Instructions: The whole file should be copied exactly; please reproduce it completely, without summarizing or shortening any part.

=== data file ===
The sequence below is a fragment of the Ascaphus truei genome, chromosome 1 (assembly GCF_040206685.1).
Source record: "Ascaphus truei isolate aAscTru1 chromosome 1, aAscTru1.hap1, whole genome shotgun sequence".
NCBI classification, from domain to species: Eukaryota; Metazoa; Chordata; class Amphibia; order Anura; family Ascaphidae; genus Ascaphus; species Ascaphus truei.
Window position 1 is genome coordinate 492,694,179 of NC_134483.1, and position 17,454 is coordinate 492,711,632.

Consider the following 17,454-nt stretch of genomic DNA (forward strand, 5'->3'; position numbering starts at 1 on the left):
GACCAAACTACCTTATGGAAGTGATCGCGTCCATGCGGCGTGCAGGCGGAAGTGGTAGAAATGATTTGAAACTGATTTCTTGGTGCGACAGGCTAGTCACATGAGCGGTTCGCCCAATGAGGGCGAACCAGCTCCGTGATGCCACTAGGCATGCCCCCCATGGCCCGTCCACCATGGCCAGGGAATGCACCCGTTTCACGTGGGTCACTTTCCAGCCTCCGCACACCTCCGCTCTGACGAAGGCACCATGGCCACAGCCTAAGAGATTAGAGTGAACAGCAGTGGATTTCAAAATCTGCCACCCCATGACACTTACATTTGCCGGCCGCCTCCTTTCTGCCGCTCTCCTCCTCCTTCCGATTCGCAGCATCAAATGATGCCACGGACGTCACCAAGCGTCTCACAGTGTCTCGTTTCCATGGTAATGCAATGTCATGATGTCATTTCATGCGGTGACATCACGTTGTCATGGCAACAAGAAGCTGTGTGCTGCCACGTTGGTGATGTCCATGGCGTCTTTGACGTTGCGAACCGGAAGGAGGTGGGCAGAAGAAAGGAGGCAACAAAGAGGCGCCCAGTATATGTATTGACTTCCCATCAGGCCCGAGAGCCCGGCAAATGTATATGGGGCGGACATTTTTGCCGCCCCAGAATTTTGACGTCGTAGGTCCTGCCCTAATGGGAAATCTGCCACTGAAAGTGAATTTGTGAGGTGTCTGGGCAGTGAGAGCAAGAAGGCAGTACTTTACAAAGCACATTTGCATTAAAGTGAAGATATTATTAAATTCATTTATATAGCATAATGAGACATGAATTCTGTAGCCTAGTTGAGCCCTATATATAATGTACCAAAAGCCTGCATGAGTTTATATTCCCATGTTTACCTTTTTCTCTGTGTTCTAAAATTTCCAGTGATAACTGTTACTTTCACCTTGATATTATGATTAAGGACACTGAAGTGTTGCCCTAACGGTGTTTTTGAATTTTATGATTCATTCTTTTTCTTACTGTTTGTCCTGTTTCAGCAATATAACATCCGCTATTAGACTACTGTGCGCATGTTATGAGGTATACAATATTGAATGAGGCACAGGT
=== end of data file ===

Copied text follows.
The sequence below is a fragment of the Ascaphus truei genome, chromosome 1 (assembly GCF_040206685.1).
Source record: "Ascaphus truei isolate aAscTru1 chromosome 1, aAscTru1.hap1, whole genome shotgun sequence".
NCBI classification, from domain to species: Eukaryota; Metazoa; Chordata; class Amphibia; order Anura; family Ascaphidae; genus Ascaphus; species Ascaphus truei.
Window position 1 is genome coordinate 492,694,179 of NC_134483.1, and position 17,454 is coordinate 492,711,632.

Consider the following 17,454-nt stretch of genomic DNA (forward strand, 5'->3'; position numbering starts at 1 on the left):
GACCAAACTACCTTATGGAAGTGATCGCGTCCATGCGGCGTGCAGGCGGAAGTGGTAGAAATGATTTGAAACTGATTTCTTGGTGCGACAGGCTAGTCACATGAGCGGTTCGCCCAATGAGGGCGAACCAGCTCCGTGATGCCACTAGGCATGCCCCCCATGGCCCGTCCACCATGGCCAGGGAATGCACCCGTTTCACGTGGGTCACTTTCCAGCCTCCGCACACCTCCGCTCTGACGAAGGCACCATGGCCACAGCCTAAGAGATTAGAGTGAACAGCAGTGGATTTCAAAATCTGCCACCCCATGACACTTACATTTGCCGGCCGCCTCCTTTCTGCCGCTCTCCTCCTCCTTCCGATTCGCAGCATCAAATGATGCCACGGACGTCACCAAGCGTCTCACAGTGTCTCGTTTCCATGGTAATGCAATGTCATGATGTCATTTCATGCGGTGACATCACGTTGTCATGGCAACAAGAAGCTGTGTGCTGCCACGTTGGTGATGTCCATGGCGTCTTTGACGTTGCGAACCGGAAGGAGGTGGGCAGAAGAAAGGAGGCAACAAAGAGGCGCCCAGTATATGTATTGACTTCCCATCAGGCCCGAGAGCCCGGCAAATGTATATGGGGCGGACATTTTTGCCGCCCCAGAATTTTGACGTCGTAGGTCCTGCCCTAATGGGAAATCTGCCACTGAAAGTGAATTTGTGAGGTGTCTGGGCAGTGAGAGCAAGAAGGCAGTACTTTACAAAGCACATTTGCATTAAAGTGAAGATATTATTAAATTCATTTATATAGCATAATGAGACATGAATTCTGTAGCCTAGTTGAGCCCTATATATAATGTACCAAAAGCCTGCATGAGTTTATATTCCCATGTTTACCTTTTTCTCTGTGTTCTAAAATTTCCAGTGATAACTGTTACTTTCACCTTGATATTATGATTAAGGACACTGAAGTGTTGCCCTAACGGTGTTTTTGAATTTTATGATTCATTCTTTTTCTTACTGTTTGTCCTGTTTCAGCAATATAACATCCGCTATTAGACTACTGTGCGCATGTTATGAGGTATACAATATTGAATGAGGCACAGGT